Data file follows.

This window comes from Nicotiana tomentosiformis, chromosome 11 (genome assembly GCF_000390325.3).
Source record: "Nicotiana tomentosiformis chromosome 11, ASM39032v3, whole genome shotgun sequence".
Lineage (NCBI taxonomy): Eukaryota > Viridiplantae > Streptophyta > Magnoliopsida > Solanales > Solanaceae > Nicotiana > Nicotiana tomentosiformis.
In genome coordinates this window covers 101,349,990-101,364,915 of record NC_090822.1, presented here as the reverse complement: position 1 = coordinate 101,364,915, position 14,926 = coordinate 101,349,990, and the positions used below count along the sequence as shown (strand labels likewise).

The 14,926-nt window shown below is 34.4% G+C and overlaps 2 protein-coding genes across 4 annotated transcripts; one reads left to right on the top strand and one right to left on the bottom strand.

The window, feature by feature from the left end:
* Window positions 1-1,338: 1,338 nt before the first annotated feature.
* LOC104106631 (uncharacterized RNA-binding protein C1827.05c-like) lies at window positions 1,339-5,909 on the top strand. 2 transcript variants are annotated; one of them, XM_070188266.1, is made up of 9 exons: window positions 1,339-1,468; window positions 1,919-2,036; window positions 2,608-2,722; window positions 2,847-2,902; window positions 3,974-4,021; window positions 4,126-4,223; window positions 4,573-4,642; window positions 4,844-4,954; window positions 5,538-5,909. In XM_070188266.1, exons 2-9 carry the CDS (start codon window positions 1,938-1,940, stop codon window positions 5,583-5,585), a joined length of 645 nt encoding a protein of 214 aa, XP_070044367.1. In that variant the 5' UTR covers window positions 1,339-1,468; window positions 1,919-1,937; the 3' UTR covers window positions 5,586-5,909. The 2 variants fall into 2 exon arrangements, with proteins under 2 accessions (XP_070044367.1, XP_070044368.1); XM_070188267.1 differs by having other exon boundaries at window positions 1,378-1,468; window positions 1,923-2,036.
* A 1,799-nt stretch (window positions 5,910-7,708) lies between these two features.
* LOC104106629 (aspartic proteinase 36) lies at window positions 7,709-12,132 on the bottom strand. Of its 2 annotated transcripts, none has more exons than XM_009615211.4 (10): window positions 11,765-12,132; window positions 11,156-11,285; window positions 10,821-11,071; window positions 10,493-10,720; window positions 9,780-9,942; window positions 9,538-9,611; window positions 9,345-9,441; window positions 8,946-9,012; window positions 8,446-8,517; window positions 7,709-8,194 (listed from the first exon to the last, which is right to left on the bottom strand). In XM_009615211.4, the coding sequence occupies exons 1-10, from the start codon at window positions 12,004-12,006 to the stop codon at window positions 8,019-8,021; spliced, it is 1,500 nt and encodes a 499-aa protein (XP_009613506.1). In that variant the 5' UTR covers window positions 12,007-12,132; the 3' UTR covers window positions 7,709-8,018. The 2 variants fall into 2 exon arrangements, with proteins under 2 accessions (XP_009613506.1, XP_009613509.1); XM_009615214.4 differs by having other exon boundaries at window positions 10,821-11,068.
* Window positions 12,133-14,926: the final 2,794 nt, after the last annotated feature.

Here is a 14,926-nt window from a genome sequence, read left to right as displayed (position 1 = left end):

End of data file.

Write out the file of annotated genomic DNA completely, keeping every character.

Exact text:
This window comes from Nicotiana tomentosiformis, chromosome 11 (genome assembly GCF_000390325.3).
Source record: "Nicotiana tomentosiformis chromosome 11, ASM39032v3, whole genome shotgun sequence".
Lineage (NCBI taxonomy): Eukaryota > Viridiplantae > Streptophyta > Magnoliopsida > Solanales > Solanaceae > Nicotiana > Nicotiana tomentosiformis.
In genome coordinates this window covers 101,349,990-101,364,915 of record NC_090822.1, presented here as the reverse complement: position 1 = coordinate 101,364,915, position 14,926 = coordinate 101,349,990, and the positions used below count along the sequence as shown (strand labels likewise).

The 14,926-nt window shown below is 34.4% G+C and overlaps 2 protein-coding genes across 4 annotated transcripts; one reads left to right on the top strand and one right to left on the bottom strand.

The window, feature by feature from the left end:
* Window positions 1-1,338: 1,338 nt before the first annotated feature.
* LOC104106631 (uncharacterized RNA-binding protein C1827.05c-like) lies at window positions 1,339-5,909 on the top strand. 2 transcript variants are annotated; one of them, XM_070188266.1, is made up of 9 exons: window positions 1,339-1,468; window positions 1,919-2,036; window positions 2,608-2,722; window positions 2,847-2,902; window positions 3,974-4,021; window positions 4,126-4,223; window positions 4,573-4,642; window positions 4,844-4,954; window positions 5,538-5,909. In XM_070188266.1, exons 2-9 carry the CDS (start codon window positions 1,938-1,940, stop codon window positions 5,583-5,585), a joined length of 645 nt encoding a protein of 214 aa, XP_070044367.1. In that variant the 5' UTR covers window positions 1,339-1,468; window positions 1,919-1,937; the 3' UTR covers window positions 5,586-5,909. The 2 variants fall into 2 exon arrangements, with proteins under 2 accessions (XP_070044367.1, XP_070044368.1); XM_070188267.1 differs by having other exon boundaries at window positions 1,378-1,468; window positions 1,923-2,036.
* A 1,799-nt stretch (window positions 5,910-7,708) lies between these two features.
* LOC104106629 (aspartic proteinase 36) lies at window positions 7,709-12,132 on the bottom strand. Of its 2 annotated transcripts, none has more exons than XM_009615211.4 (10): window positions 11,765-12,132; window positions 11,156-11,285; window positions 10,821-11,071; window positions 10,493-10,720; window positions 9,780-9,942; window positions 9,538-9,611; window positions 9,345-9,441; window positions 8,946-9,012; window positions 8,446-8,517; window positions 7,709-8,194 (listed from the first exon to the last, which is right to left on the bottom strand). In XM_009615211.4, the coding sequence occupies exons 1-10, from the start codon at window positions 12,004-12,006 to the stop codon at window positions 8,019-8,021; spliced, it is 1,500 nt and encodes a 499-aa protein (XP_009613506.1). In that variant the 5' UTR covers window positions 12,007-12,132; the 3' UTR covers window positions 7,709-8,018. The 2 variants fall into 2 exon arrangements, with proteins under 2 accessions (XP_009613506.1, XP_009613509.1); XM_009615214.4 differs by having other exon boundaries at window positions 10,821-11,068.
* Window positions 12,133-14,926: the final 2,794 nt, after the last annotated feature.

Here is a 14,926-nt window from a genome sequence, read left to right as displayed (position 1 = left end):